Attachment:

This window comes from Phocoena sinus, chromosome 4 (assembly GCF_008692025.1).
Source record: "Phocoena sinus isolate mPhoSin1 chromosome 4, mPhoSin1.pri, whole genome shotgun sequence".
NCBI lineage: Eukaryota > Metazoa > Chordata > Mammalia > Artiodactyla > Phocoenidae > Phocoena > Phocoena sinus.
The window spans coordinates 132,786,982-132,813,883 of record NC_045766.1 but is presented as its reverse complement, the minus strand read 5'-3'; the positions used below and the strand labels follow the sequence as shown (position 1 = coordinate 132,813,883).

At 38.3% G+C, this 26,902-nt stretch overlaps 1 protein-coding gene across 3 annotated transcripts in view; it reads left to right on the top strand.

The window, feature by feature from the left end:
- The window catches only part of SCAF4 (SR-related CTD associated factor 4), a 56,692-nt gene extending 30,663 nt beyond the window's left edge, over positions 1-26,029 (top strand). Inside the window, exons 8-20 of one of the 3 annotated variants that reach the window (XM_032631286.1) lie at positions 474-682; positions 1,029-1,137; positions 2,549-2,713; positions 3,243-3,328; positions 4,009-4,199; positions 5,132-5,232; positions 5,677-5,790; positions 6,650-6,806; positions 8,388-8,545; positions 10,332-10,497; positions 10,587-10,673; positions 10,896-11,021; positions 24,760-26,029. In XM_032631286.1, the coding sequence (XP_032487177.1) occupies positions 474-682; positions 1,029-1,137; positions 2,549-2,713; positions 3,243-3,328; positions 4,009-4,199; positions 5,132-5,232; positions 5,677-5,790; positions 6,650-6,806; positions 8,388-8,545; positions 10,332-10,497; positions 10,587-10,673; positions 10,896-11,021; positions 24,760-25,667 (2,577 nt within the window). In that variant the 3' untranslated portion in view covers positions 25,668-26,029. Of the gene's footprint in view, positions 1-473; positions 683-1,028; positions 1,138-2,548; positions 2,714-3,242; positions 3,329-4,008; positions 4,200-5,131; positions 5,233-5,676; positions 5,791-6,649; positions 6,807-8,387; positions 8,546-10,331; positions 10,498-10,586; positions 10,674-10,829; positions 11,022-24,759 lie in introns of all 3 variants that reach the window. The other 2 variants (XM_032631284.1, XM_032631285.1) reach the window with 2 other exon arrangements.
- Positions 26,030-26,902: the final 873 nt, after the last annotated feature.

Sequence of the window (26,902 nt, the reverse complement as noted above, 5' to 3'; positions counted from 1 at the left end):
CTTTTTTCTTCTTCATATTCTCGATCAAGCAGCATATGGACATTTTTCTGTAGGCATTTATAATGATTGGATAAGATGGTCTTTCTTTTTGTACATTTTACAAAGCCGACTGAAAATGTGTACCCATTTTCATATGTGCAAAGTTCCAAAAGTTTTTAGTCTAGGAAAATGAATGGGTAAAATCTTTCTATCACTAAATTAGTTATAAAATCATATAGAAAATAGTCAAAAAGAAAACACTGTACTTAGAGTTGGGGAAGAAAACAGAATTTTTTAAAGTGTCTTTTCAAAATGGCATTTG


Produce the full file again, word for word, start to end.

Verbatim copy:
This window comes from Phocoena sinus, chromosome 4 (assembly GCF_008692025.1).
Source record: "Phocoena sinus isolate mPhoSin1 chromosome 4, mPhoSin1.pri, whole genome shotgun sequence".
NCBI lineage: Eukaryota > Metazoa > Chordata > Mammalia > Artiodactyla > Phocoenidae > Phocoena > Phocoena sinus.
The window spans coordinates 132,786,982-132,813,883 of record NC_045766.1 but is presented as its reverse complement, the minus strand read 5'-3'; the positions used below and the strand labels follow the sequence as shown (position 1 = coordinate 132,813,883).

At 38.3% G+C, this 26,902-nt stretch overlaps 1 protein-coding gene across 3 annotated transcripts in view; it reads left to right on the top strand.

The window, feature by feature from the left end:
- The window catches only part of SCAF4 (SR-related CTD associated factor 4), a 56,692-nt gene extending 30,663 nt beyond the window's left edge, over positions 1-26,029 (top strand). Inside the window, exons 8-20 of one of the 3 annotated variants that reach the window (XM_032631286.1) lie at positions 474-682; positions 1,029-1,137; positions 2,549-2,713; positions 3,243-3,328; positions 4,009-4,199; positions 5,132-5,232; positions 5,677-5,790; positions 6,650-6,806; positions 8,388-8,545; positions 10,332-10,497; positions 10,587-10,673; positions 10,896-11,021; positions 24,760-26,029. In XM_032631286.1, the coding sequence (XP_032487177.1) occupies positions 474-682; positions 1,029-1,137; positions 2,549-2,713; positions 3,243-3,328; positions 4,009-4,199; positions 5,132-5,232; positions 5,677-5,790; positions 6,650-6,806; positions 8,388-8,545; positions 10,332-10,497; positions 10,587-10,673; positions 10,896-11,021; positions 24,760-25,667 (2,577 nt within the window). In that variant the 3' untranslated portion in view covers positions 25,668-26,029. Of the gene's footprint in view, positions 1-473; positions 683-1,028; positions 1,138-2,548; positions 2,714-3,242; positions 3,329-4,008; positions 4,200-5,131; positions 5,233-5,676; positions 5,791-6,649; positions 6,807-8,387; positions 8,546-10,331; positions 10,498-10,586; positions 10,674-10,829; positions 11,022-24,759 lie in introns of all 3 variants that reach the window. The other 2 variants (XM_032631284.1, XM_032631285.1) reach the window with 2 other exon arrangements.
- Positions 26,030-26,902: the final 873 nt, after the last annotated feature.

Sequence of the window (26,902 nt, the reverse complement as noted above, 5' to 3'; positions counted from 1 at the left end):
CTTTTTTCTTCTTCATATTCTCGATCAAGCAGCATATGGACATTTTTCTGTAGGCATTTATAATGATTGGATAAGATGGTCTTTCTTTTTGTACATTTTACAAAGCCGACTGAAAATGTGTACCCATTTTCATATGTGCAAAGTTCCAAAAGTTTTTAGTCTAGGAAAATGAATGGGTAAAATCTTTCTATCACTAAATTAGTTATAAAATCATATAGAAAATAGTCAAAAAGAAAACACTGTACTTAGAGTTGGGGAAGAAAACAGAATTTTTTAAAGTGTCTTTTCAAAATGGCATTTG